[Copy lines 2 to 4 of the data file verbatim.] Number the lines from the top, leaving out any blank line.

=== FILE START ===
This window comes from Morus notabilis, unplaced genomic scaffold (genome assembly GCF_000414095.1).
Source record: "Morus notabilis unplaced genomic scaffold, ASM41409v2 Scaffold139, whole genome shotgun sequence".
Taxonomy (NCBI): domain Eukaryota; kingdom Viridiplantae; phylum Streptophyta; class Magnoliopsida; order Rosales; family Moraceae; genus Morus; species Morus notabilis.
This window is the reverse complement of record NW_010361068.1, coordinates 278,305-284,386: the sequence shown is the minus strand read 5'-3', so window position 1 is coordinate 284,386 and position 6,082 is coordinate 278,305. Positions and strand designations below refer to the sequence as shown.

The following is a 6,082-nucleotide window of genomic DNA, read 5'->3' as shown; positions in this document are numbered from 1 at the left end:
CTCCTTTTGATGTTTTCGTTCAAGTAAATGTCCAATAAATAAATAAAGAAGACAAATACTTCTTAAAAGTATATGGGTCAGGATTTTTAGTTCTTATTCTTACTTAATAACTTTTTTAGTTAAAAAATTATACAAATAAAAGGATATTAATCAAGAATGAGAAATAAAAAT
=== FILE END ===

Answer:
Source record: "Morus notabilis unplaced genomic scaffold, ASM41409v2 Scaffold139, whole genome shotgun sequence".
Taxonomy (NCBI): domain Eukaryota; kingdom Viridiplantae; phylum Streptophyta; class Magnoliopsida; order Rosales; family Moraceae; genus Morus; species Morus notabilis.
This window is the reverse complement of record NW_010361068.1, coordinates 278,305-284,386: the sequence shown is the minus strand read 5'-3', so window position 1 is coordinate 284,386 and position 6,082 is coordinate 278,305. Positions and strand designations below refer to the sequence as shown.